We had stood on the edge of the Isola di Vulcano crater to admire the steam and hydrogen sulphide gas emanating from its guts but it seemed a timid volcano. From the top of the crater we had spied the much more active eruptions of Stromboli some 25 nM to the north. So after two nights at the western anchorage we heaved anchor in the early evening with the intention of sailing to and drifting off the western coast of Stromboli to see and hear Stromboli's throaty eruptions.
The wind was very light so once again we had to motor. We left the island of Lipari to port and then headed east of Panarea. All these islands have volcanic origins and are surrounded by rock pinnacles so you have to carefully thread your way through. Thank goodness for GPS chart plotters which are accurate to within 5m! Remember however that they can be fallible so don't rely on GPS and back it up with some visual pilotage. The island of Panarea seems to be a favourite of the super rich judging by the size of the yachts that were standing off this island.
At around midnight we arrived off Stromboli and closed to within 1nM. There are green buoys marking the safe zone from the edge of the lava field. Soon after our arrival we were treated to a display of Strombolian fireworks. The volcano makes a roar which sounds like a jet engine as it ejects the lava. My biggest regret is that without a good camera and stable platform it is impossible to capture the long aperture timings required to produce decent photos of the eruptions. You have to imagine them if I describe a plume of red hot rocks and orange lava flying into the air at speed accompanied by an awesome roar. There are only so many "wows" you can verbalise without trivialising this awesome display of nature. After 90 minutes we moved slowly towards the north coast where an underwater ledge provides the only anchorage around the island.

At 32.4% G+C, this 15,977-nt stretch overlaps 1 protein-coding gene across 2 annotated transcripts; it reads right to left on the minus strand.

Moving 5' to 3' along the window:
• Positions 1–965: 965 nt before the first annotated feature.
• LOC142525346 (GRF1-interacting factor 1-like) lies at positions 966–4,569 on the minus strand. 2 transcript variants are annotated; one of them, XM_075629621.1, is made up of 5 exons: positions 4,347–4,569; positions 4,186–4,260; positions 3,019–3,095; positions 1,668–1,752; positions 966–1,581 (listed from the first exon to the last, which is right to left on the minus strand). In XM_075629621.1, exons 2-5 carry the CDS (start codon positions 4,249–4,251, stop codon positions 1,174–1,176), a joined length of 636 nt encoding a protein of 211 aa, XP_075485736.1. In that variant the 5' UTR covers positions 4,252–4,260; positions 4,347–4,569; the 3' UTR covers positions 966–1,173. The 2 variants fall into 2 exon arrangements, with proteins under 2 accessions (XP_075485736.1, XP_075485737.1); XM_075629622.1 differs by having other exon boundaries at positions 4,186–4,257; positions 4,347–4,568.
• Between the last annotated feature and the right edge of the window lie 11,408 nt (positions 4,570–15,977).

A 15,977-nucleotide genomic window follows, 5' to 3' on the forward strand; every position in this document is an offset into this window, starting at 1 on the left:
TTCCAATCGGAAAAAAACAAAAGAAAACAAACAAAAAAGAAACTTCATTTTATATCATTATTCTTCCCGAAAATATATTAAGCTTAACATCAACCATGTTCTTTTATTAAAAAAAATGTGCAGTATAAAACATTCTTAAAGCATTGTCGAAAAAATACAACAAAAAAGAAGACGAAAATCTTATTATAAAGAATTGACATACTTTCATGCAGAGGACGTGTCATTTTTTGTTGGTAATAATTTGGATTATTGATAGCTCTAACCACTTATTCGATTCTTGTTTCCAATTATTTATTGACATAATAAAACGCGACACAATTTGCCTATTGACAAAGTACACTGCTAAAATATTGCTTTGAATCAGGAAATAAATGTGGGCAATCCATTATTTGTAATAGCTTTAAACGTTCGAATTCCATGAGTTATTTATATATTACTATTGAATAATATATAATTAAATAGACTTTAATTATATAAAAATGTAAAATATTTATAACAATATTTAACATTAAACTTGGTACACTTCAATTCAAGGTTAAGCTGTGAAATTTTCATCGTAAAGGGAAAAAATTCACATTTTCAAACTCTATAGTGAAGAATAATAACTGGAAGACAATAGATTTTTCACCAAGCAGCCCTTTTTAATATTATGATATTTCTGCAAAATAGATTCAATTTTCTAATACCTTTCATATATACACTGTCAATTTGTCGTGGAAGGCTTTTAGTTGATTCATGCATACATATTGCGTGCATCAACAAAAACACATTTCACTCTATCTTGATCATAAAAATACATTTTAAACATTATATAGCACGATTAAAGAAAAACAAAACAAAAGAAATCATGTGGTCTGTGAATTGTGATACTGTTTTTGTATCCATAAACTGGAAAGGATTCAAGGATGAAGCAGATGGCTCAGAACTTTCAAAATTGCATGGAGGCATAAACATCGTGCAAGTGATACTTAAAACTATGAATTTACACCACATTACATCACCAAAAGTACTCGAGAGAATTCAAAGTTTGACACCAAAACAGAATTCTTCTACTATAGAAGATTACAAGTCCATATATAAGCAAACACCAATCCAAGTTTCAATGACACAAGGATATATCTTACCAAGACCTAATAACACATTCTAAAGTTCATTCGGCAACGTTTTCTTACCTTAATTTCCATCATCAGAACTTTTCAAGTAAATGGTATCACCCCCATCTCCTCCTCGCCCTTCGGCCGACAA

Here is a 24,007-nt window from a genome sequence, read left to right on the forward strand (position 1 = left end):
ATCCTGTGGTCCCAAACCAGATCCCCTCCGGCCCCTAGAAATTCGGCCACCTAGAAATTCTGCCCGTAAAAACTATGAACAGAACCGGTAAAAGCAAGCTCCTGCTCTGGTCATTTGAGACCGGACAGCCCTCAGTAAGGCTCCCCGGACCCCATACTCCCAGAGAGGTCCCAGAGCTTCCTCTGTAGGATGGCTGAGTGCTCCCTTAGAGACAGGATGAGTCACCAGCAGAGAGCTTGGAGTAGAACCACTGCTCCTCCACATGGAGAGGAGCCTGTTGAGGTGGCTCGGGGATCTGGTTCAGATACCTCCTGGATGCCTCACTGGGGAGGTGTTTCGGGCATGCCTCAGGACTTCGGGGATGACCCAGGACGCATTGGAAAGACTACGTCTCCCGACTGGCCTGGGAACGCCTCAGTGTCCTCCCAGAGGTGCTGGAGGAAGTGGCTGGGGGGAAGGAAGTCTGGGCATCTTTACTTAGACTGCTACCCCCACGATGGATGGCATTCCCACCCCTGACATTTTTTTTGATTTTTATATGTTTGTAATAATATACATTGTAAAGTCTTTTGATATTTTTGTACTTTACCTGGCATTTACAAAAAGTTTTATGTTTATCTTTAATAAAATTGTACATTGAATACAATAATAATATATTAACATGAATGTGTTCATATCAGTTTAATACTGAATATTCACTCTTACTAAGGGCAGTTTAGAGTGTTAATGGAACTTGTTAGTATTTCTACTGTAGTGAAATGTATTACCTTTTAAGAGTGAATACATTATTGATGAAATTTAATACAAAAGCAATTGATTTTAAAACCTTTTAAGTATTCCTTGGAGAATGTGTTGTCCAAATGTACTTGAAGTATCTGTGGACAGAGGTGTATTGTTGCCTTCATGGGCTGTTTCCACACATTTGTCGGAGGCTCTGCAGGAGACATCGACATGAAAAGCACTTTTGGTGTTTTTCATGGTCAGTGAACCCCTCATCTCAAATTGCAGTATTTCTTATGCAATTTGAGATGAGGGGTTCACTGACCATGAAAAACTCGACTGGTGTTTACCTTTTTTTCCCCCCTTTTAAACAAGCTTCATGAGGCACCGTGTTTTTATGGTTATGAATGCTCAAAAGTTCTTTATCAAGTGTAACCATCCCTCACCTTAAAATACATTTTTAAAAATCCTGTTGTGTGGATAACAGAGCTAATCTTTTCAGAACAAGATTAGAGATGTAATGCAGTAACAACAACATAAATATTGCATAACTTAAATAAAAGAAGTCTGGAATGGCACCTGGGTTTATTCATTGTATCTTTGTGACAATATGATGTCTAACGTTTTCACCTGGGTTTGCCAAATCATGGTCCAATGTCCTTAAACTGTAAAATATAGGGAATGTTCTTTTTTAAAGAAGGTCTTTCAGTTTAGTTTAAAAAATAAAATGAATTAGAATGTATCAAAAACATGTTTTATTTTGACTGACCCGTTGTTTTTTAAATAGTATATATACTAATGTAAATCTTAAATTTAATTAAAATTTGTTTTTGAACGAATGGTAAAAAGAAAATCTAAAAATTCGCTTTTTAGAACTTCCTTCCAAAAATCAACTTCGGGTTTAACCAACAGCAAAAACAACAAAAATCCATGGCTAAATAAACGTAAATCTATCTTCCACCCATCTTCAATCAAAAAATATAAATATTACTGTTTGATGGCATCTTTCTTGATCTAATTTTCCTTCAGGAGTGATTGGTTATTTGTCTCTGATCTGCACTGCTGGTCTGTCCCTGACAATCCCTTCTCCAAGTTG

As we closed the anchorage we were mesmerised by the tens of twinkly lights in the sky only to realise that these were the anchor lights of the yachts at the anchorage. We quickly slowed down to orientate ourselves and try to find a space to accommodate Citadel. After a while tiptoeing our way quietly through the boats at anchor we decided to anchor astern a large, well lit super yacht that provided some protection and illuminated Citadel against the charcoal black sky.
Before going to bed we verified that the yacht "Wanderlust DNA" belonging to Darren and Alex was also in the anchorage. We were carrying registration renewal documents for Darren and weeks earlier in a casual conversation about where to post the documents to we realised that we would both be in the same area at the same time. We agreed to link up to handover the documents in person. Boatshed Gibraltar provides registration services for yachts on the Gibraltar Part 1 Red Ensign Registry. In this case a very personalised service.
In the morning after a quick breakfast we visually identified "Wanderlust DNA". Once again we threaded our way through the busy anchorage to come close enough to the port aft quarter of Wanderlust so that one of my crew dangling from a stay and the guardrail managed to hand over the envelope. Darren was so impressed with Boatshed Gibraltar's personalised delivery service that he may want to repeat but this was definitely a unique encounter!
With our delivery done we set course for Lipari. We felt entitled to a couple of days in a marina as we had now been either sailing or at anchor for 6 days and we needed some Italian cuisine topped by those marvellous gelatos.
By the way did you know that a yacht does not even have to come to Gibraltar to be registered? If you are interested in registering a boat in Gibraltar then you can find our contact details at www.boatshedgibraltar.com.